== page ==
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Old   October 21, 2010, 05:17
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Yes, you will almost certainly require fortran for a motion as complex as yours.

Just looked the 1964 125cc ya6 up on google - it only had a rotary valve to control the entry of inlet gas into the crankcase of a crankcase scavenged 2-stroke. Sounds, well, ancient. If you want to see some serious rotary valve technology, try this one home.people.net.au/~mrbdesign/PDF/AutoTechBRV.pdf
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Old   October 21, 2010, 17:39
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Uuh, I like that. With some ceramic coating the Heat Flux should be manage able. Almost as good as no valves at all, as we know from rotary engines. In case you're curious what I'm tinkering about, check out US Pat. 7347676. The engine I'm working on is designed very differently, but the alternating angularly expanding and contracting rotating volumes are similar.

As for the Mesh Morphing it seems I have to correct myself. It is supposed to relocate existing Mesh Nodes says the manual. Nevertheless, I was not able to get a mesh update in a linked Workbench setup. I'm trying now to update the relevant Mesh File via Fluent export. It seems to work. Very cumbersome though. That's why I'm following your promising train of thought and check out Angular Mesh Deformation Options. Wasn't there in R11, but I can see it now. What would an Expression have to look like that updates Theta Displacement Component proportional of all Boundary and Subdomain Nodes?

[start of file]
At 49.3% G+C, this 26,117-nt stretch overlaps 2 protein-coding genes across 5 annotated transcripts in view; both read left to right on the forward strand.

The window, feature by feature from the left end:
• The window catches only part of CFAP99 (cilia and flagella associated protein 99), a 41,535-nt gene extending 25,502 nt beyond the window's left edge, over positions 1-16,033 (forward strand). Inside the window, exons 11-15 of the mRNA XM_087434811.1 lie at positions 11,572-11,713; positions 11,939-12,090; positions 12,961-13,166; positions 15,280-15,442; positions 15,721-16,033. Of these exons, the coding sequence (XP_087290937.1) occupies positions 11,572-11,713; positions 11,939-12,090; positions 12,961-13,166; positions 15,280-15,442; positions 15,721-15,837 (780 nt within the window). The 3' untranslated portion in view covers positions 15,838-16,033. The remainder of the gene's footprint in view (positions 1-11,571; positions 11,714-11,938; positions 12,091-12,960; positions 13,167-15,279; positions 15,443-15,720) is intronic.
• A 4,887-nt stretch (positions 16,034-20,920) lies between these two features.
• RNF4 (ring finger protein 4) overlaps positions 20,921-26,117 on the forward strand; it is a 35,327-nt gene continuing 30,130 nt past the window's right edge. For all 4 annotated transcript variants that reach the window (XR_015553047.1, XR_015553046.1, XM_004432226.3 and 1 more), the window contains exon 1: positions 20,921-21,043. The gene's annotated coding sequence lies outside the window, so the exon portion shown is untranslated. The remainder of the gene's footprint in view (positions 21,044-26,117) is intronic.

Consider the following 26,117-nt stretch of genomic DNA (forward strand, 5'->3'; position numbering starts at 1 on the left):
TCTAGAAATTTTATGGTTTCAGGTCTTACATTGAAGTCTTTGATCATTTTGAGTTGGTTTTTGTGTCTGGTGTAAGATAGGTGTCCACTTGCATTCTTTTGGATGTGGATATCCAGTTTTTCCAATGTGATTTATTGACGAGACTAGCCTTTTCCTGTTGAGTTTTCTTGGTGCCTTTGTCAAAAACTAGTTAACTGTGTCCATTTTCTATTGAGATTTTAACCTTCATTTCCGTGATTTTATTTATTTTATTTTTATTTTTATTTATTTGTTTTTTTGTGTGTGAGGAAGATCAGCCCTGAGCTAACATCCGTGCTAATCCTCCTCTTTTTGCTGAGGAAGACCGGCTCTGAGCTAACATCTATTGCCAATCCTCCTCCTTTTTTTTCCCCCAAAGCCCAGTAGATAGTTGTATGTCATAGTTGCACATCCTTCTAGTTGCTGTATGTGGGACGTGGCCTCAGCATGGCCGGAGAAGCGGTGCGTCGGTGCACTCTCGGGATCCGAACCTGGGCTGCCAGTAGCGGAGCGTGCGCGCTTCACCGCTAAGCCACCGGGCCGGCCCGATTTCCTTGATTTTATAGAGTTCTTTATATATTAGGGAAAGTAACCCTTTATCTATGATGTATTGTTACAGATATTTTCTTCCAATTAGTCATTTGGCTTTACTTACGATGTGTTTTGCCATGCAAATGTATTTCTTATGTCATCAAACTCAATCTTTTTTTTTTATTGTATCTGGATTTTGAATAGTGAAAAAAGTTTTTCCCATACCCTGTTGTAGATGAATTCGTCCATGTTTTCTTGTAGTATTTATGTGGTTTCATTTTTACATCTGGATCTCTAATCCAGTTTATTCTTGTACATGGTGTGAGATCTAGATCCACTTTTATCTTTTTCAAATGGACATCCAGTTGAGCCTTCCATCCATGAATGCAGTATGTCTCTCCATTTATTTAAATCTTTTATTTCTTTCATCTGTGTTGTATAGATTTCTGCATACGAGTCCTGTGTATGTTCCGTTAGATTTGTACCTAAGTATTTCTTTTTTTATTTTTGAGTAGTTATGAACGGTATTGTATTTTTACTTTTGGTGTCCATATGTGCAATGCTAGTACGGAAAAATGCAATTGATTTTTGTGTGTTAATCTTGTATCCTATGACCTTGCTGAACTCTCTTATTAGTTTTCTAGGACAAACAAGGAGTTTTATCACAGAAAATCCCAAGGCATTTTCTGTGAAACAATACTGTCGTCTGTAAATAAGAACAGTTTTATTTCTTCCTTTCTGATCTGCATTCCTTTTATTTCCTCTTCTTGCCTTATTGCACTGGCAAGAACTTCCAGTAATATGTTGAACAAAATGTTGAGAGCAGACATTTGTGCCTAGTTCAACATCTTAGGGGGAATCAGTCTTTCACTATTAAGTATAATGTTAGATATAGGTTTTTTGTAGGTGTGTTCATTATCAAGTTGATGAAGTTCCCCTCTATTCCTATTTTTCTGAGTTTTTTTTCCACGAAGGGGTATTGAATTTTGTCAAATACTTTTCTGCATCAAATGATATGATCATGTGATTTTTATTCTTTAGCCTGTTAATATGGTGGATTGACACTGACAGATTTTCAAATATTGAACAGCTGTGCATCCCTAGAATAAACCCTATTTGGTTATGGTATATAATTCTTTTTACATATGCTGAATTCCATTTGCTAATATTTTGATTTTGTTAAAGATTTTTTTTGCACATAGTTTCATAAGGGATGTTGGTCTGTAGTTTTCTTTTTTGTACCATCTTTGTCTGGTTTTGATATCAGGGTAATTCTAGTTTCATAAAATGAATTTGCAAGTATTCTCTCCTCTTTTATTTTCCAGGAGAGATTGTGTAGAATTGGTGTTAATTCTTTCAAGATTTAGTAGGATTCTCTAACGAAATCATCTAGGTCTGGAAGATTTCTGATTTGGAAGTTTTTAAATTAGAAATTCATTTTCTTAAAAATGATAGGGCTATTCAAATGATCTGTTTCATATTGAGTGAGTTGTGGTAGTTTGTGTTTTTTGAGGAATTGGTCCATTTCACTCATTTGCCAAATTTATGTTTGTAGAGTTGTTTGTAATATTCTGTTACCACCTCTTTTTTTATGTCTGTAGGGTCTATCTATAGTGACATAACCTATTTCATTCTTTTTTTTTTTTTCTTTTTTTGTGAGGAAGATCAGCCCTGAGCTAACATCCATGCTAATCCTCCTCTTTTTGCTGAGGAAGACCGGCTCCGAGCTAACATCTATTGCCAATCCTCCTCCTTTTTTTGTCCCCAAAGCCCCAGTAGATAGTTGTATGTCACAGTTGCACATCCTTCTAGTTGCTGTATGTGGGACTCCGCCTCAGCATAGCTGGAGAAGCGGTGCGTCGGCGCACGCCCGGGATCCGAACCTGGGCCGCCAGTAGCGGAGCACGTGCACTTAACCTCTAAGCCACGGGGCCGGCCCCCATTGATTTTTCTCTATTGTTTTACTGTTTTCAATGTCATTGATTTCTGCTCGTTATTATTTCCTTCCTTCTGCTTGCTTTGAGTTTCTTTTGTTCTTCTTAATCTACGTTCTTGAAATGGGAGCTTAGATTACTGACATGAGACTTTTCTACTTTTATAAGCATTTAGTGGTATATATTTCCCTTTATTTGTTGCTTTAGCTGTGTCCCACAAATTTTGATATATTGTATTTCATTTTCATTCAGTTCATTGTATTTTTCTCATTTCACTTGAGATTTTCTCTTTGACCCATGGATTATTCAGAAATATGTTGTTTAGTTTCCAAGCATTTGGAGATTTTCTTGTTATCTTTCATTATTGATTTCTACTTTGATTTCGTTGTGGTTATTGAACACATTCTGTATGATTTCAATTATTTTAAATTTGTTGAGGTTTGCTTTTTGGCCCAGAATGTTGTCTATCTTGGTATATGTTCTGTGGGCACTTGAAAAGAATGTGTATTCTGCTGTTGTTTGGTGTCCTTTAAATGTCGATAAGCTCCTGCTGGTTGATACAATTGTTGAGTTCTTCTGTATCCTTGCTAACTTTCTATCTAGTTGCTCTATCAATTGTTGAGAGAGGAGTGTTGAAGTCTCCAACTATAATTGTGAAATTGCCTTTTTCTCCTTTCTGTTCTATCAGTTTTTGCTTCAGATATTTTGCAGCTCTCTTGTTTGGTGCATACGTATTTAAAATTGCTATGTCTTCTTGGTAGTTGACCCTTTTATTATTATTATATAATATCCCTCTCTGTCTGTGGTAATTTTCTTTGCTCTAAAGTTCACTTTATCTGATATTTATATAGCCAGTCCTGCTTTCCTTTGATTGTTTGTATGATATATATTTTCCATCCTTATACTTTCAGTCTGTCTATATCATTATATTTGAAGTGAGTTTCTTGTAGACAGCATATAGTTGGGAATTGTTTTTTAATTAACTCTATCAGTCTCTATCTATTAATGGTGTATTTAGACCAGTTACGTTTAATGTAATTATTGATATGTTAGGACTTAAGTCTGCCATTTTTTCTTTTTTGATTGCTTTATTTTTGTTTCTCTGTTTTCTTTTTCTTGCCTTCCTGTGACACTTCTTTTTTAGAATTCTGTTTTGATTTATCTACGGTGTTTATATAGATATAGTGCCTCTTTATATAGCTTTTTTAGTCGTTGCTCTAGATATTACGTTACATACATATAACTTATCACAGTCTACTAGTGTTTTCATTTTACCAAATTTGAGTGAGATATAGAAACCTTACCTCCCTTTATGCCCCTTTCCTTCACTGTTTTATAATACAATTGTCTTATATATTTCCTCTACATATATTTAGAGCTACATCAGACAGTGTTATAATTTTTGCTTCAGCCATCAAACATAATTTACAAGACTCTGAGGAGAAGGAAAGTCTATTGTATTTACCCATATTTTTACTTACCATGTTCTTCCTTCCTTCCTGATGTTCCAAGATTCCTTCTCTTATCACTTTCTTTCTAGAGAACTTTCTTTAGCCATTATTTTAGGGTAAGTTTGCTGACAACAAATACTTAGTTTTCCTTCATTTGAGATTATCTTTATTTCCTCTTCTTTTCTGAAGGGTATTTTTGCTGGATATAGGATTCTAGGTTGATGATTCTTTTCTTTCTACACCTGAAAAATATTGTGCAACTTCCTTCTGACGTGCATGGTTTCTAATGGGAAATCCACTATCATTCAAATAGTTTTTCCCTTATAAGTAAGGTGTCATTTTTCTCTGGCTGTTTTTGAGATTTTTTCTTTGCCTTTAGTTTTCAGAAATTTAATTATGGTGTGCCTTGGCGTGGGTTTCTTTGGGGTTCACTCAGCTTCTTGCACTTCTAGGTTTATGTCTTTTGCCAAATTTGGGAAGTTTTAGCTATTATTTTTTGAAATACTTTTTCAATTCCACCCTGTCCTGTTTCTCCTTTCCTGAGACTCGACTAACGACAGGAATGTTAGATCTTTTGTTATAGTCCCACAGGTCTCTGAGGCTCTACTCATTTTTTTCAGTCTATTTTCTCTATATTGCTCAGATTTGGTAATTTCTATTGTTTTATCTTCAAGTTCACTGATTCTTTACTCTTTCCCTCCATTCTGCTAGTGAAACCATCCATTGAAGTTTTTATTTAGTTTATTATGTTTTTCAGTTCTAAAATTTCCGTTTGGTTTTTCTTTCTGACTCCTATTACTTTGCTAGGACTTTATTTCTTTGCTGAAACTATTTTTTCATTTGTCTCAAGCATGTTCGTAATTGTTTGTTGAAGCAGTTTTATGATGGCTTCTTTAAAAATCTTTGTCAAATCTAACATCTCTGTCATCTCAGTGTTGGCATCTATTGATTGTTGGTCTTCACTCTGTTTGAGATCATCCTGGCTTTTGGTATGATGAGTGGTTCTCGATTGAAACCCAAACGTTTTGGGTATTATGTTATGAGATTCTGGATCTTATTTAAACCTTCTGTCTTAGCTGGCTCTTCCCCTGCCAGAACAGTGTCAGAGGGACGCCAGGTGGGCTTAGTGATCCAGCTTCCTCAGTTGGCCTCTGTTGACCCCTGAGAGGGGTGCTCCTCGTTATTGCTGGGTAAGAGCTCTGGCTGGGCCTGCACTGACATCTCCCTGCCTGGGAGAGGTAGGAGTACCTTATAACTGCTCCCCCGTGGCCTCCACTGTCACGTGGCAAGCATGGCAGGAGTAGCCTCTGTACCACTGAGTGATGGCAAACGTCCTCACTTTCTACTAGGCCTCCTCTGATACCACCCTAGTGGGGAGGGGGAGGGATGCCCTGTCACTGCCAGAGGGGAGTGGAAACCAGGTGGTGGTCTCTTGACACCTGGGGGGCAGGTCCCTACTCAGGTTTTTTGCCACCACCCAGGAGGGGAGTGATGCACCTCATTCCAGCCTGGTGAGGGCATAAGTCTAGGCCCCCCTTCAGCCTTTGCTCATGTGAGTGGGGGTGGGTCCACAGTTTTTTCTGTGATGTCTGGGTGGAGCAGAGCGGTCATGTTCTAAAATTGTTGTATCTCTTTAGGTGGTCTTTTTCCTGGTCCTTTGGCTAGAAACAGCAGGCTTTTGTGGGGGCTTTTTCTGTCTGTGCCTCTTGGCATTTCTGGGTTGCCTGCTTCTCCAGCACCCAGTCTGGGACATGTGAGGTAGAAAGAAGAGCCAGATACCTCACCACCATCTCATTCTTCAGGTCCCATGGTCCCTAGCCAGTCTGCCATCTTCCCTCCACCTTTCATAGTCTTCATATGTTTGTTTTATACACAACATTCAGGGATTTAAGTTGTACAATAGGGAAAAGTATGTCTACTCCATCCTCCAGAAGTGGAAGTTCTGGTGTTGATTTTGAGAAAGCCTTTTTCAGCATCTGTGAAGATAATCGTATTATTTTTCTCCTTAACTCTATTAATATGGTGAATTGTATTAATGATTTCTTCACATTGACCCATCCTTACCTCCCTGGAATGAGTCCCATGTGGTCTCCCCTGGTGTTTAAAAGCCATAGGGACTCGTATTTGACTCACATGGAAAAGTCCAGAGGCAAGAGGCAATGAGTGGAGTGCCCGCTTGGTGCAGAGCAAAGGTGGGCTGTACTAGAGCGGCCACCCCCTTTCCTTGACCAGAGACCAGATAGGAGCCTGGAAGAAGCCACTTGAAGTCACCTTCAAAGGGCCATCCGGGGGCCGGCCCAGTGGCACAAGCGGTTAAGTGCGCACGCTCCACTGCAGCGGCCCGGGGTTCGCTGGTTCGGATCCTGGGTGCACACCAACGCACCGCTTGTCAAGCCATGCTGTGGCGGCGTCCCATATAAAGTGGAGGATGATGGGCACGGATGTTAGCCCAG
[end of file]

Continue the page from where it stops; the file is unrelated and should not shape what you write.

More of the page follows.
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Old   October 21, 2010, 20:24
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Quote:
Uuh, I like that. With some ceramic coating the Heat Flux should be manage able. Almost as good as no valves at all, as we know from rotary engines. In case you're curious what I'm tinkering about, check out US Pat. 7347676. The engine I'm working on is designed very differently, but the alternating angularly expanding and contracting rotating volumes are similar.
The heat flux was fine. We ran cooling oil through the valve and the temperature was stable. We did many endurance tests where the engine was cycled through a power cycle (including a good proportion of time at full noise, ie max revs max power) and it lasted hours. Bear in mind it was a race engine so hours is more than enough. We did consider ceramic valves to eliminate the cooling oil but the oil worked fine so that's what we ran with.

Interestingly the engine breathed similarly to equivalent poppet valve engines on a flowbench, it was only at full speed that the breathing advantage became apparent. But the rotary valve had other advantages, it set up a flow field in the cylider which was very advantagous for high bore-to-stroke ratio engines. Have a look at my thesis if you want details (http://hdl.handle.net/2100/248).

Your patent is a totally different concept. Good luck with it! As you can see from the article you need more than a good technology to make a difference.
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Old   October 23, 2010, 00:07
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All right, here's my final report on the subject as I am watching the Solver cranking one Timestep after another with fully automatized Mesh Deformation. No need for Fortran, it could do all the Mesh Deformation Definitions with CEL, and that with my rotary volumes. Anyway, two main tricks to consider. Firstly, its crucial to place the reference coordinate system at the right location. That way the mathematic formulation of the Nodes Displacement is most efficiently reduced. Secondly, all nodes can be proportionally scaled by use of x, y, z, r, theta. Defining the initial reference dimensions is key to setup an automatic scaling of them. Thanks Glen for your input.